In an age of instant gratification when we can download music and books with the click of a mouse and binge-watch TV series on Netflix, writer Hal Niedzviecki (BA 1994 UC) focuses, instead, on the slow reveal. With his new novel, The Archaeologists, Niedzviecki takes traditional serialization online. It’s become a growing trend in the publishing industry as more people use their mobile devices for reading; shorter, digestible portions of reading material work better on smaller screens.
From April to October 2016, chapters are released once a week on the websites of five Canadian literary journals in rotation: Broken Pencil (which Niedzviecki founded and currently publishes), Geist, Taddle Creek, SubTerrain and The New Quarterly. The Archaeologists will also be published by ARP Books in fall 2016.
“Something interesting happens when we have to wait,” says Niedzviecki. “The story ends up churning away in our subconscious, and, as a result, we experience the story and characters more deeply. The Archaeologists is a slow-burn kind of story that ratchets up the tension as it goes along. Waiting adds to that tension and excitement.”
Set in the fictional city of Wississauga, Ontario, The Archaeologistss strings together the stories of six main characters and their roles in the discovery of bones in a suburban backyard. Chapters shift perspective from character to character and centre on how each tries to take advantage of this unearthing.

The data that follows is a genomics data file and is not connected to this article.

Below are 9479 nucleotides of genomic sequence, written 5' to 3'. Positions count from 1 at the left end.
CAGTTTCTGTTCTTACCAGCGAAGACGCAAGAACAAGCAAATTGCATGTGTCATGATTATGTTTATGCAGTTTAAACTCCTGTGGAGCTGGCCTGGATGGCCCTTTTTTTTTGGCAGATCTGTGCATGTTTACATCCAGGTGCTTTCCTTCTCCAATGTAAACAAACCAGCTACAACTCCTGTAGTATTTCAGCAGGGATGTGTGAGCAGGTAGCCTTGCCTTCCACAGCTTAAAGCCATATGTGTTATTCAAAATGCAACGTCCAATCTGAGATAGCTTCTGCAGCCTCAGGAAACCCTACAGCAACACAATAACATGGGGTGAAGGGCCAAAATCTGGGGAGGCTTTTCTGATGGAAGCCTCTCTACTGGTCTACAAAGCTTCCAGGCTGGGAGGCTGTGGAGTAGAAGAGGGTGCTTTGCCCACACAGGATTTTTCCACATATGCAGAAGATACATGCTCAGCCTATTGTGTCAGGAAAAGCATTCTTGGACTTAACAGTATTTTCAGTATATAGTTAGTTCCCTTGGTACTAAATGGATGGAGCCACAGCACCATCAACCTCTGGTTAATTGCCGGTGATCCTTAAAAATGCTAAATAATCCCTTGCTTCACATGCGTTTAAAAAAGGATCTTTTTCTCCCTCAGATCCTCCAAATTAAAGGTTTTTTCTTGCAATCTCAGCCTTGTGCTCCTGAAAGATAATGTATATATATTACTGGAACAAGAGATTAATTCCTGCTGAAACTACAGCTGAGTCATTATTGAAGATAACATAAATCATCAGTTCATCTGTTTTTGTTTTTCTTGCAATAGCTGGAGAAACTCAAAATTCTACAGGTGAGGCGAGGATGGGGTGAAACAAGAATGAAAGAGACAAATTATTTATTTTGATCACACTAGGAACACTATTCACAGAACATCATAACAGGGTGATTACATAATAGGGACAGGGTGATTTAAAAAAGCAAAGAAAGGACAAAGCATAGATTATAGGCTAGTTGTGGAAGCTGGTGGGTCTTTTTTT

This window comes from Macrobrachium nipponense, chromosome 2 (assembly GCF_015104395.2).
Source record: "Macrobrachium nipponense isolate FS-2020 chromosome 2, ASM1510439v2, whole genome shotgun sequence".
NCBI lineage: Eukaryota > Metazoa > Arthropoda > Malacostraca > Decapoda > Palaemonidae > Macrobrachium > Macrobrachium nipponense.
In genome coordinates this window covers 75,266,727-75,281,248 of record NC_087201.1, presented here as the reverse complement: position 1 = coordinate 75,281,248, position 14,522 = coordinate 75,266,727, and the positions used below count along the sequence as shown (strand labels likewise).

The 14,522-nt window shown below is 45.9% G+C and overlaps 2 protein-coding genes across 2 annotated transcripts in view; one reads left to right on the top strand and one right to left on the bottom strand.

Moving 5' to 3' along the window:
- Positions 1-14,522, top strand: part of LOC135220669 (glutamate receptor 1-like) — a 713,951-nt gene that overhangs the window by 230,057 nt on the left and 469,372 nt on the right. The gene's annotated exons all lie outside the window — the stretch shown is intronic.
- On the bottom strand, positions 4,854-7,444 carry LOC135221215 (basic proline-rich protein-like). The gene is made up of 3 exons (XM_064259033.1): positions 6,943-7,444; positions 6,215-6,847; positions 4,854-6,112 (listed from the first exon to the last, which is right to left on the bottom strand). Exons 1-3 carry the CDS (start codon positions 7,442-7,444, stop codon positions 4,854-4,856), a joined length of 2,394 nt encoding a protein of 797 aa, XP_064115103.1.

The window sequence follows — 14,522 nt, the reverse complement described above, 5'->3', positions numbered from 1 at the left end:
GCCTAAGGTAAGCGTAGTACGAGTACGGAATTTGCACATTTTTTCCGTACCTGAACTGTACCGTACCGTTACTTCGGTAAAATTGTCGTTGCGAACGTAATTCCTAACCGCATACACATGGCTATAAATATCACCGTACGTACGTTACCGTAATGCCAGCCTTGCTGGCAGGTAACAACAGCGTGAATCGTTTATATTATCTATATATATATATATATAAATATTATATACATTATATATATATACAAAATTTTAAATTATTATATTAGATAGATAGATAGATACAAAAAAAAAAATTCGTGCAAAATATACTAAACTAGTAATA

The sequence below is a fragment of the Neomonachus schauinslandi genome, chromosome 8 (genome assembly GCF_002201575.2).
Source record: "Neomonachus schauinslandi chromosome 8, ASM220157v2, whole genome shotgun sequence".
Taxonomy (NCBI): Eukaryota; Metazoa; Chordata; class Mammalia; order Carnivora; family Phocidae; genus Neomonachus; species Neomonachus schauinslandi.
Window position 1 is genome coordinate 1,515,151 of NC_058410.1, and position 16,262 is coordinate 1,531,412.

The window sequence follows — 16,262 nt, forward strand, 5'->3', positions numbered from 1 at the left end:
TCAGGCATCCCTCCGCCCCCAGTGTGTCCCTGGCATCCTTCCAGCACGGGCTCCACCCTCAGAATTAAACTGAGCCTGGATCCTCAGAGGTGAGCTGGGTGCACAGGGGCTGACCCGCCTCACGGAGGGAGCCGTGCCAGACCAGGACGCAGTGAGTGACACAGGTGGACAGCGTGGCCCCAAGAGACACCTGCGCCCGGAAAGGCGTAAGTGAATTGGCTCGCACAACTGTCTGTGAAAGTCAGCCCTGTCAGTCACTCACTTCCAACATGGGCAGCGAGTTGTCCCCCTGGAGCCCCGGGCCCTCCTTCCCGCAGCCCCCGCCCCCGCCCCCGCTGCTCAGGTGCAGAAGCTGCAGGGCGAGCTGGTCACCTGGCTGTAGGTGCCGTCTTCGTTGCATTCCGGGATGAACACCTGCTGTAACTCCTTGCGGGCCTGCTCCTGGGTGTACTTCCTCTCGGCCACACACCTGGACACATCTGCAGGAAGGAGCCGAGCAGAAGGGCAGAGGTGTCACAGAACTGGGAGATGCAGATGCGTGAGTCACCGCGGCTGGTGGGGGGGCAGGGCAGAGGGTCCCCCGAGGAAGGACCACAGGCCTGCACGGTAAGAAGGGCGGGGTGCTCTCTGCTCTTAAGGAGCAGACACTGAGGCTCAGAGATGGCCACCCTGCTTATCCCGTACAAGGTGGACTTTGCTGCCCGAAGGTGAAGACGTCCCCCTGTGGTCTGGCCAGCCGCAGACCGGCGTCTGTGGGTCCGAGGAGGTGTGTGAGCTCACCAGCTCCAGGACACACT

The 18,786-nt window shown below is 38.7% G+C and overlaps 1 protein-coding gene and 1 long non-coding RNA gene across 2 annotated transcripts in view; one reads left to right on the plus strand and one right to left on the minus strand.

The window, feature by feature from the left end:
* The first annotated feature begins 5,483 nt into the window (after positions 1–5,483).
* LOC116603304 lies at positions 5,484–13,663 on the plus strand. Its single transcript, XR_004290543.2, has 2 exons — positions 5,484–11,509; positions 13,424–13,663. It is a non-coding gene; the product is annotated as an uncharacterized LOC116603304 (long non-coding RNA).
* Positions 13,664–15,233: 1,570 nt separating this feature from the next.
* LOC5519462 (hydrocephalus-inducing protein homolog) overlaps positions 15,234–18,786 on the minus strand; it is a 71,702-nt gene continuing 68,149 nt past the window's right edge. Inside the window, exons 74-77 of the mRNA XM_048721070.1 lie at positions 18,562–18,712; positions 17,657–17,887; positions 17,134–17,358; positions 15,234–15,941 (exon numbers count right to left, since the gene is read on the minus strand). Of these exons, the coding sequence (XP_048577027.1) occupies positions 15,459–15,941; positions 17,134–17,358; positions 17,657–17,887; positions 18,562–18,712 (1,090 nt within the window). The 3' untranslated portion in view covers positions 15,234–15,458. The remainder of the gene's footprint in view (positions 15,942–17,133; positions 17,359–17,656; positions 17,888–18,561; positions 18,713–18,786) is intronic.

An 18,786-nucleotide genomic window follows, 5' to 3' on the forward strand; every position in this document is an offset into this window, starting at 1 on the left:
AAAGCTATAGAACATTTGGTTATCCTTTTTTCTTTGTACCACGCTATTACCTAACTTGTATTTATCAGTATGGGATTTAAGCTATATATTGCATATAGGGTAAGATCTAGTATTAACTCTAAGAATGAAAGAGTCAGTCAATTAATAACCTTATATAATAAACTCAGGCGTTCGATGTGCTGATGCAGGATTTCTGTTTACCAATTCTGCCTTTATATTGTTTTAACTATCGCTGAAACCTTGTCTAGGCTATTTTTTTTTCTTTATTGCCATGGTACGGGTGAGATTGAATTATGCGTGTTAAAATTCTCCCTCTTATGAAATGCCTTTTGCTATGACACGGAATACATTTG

Niedzviecki has already started to receive feedback from his readers on character and plot development as they progress through the novel. He welcomes the opportunity to interact with the audience before they’ve finished the book. “It’s really a different, less reverential way to approach authorship,” he says. “In some ways, literature has become too precious and too solitary. That the story of the people in the book intersects with the everyday lives of those following along is really exciting.”
At U of T, Niedzviecki was an editor at the Varsity and University College’s Gargoyle newspapers. His experiences writing, editing and assigning articles helped him develop an interest in innovative storytelling. “As a writer, you’re accountable to a community, but you also need to challenge that community to read and think in new ways,” he says.
Modern readers may be inundated with click-bait and social media, but Niedzviecki believes that online serialization keeps readers engaged by bridging the gap between the conventional and the contemporary. “Ignoring or competing with those forces isn’t possible,” he says. “We have to experiment with creating parallel equivalencies that have the addictive feel of online content, but lead to something real – to a real book that will be printed with real ink and paper and have a value assigned to it by a real small publisher trying to stay afloat.”
ARP Books supported Niedzviecki’s decision to serialize the novel digitally before the print publication date – a choice that also helps independent publishers create buzz about the book and build an immediate readership.
“This is an opportunity to reach more people and get them to sample the product,” says Niedzviecki. “It’s kind of like giving away samples at the grocery store. A lot of people will just gobble up the snacks and move on, but the people who stop to taste, chat and experience something new will hopefully more than make up for those who just walk away with the giveaway.”